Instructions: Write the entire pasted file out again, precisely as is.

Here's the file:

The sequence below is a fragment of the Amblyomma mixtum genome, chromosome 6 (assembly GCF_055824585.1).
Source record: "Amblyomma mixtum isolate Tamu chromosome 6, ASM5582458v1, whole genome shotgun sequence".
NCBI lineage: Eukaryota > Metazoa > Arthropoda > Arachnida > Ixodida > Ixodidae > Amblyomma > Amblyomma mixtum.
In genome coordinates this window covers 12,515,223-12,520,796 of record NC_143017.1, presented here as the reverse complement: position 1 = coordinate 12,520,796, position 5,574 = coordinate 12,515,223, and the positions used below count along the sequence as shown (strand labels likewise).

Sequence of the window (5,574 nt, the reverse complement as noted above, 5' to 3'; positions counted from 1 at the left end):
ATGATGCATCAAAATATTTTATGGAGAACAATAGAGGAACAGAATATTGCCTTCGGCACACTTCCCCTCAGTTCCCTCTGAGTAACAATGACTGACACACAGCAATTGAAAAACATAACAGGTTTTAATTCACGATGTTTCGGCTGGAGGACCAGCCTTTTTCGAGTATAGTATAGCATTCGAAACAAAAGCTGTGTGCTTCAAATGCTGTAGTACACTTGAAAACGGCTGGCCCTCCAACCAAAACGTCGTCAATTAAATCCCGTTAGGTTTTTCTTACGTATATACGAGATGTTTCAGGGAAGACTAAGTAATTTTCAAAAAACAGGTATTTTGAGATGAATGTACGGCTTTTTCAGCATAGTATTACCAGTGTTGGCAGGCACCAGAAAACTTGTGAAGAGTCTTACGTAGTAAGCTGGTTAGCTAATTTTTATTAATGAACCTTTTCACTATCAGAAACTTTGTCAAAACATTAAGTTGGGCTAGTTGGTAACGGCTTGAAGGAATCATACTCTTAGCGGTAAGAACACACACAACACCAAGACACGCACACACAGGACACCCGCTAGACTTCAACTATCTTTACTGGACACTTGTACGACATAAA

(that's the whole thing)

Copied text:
The sequence below is a fragment of the Amblyomma mixtum genome, chromosome 6 (assembly GCF_055824585.1).
Source record: "Amblyomma mixtum isolate Tamu chromosome 6, ASM5582458v1, whole genome shotgun sequence".
NCBI lineage: Eukaryota > Metazoa > Arthropoda > Arachnida > Ixodida > Ixodidae > Amblyomma > Amblyomma mixtum.
In genome coordinates this window covers 12,515,223-12,520,796 of record NC_143017.1, presented here as the reverse complement: position 1 = coordinate 12,520,796, position 5,574 = coordinate 12,515,223, and the positions used below count along the sequence as shown (strand labels likewise).

Sequence of the window (5,574 nt, the reverse complement as noted above, 5' to 3'; positions counted from 1 at the left end):
ATGATGCATCAAAATATTTTATGGAGAACAATAGAGGAACAGAATATTGCCTTCGGCACACTTCCCCTCAGTTCCCTCTGAGTAACAATGACTGACACACAGCAATTGAAAAACATAACAGGTTTTAATTCACGATGTTTCGGCTGGAGGACCAGCCTTTTTCGAGTATAGTATAGCATTCGAAACAAAAGCTGTGTGCTTCAAATGCTGTAGTACACTTGAAAACGGCTGGCCCTCCAACCAAAACGTCGTCAATTAAATCCCGTTAGGTTTTTCTTACGTATATACGAGATGTTTCAGGGAAGACTAAGTAATTTTCAAAAAACAGGTATTTTGAGATGAATGTACGGCTTTTTCAGCATAGTATTACCAGTGTTGGCAGGCACCAGAAAACTTGTGAAGAGTCTTACGTAGTAAGCTGGTTAGCTAATTTTTATTAATGAACCTTTTCACTATCAGAAACTTTGTCAAAACATTAAGTTGGGCTAGTTGGTAACGGCTTGAAGGAATCATACTCTTAGCGGTAAGAACACACACAACACCAAGACACGCACACACAGGACACCCGCTAGACTTCAACTATCTTTACTGGACACTTGTACGACATAAA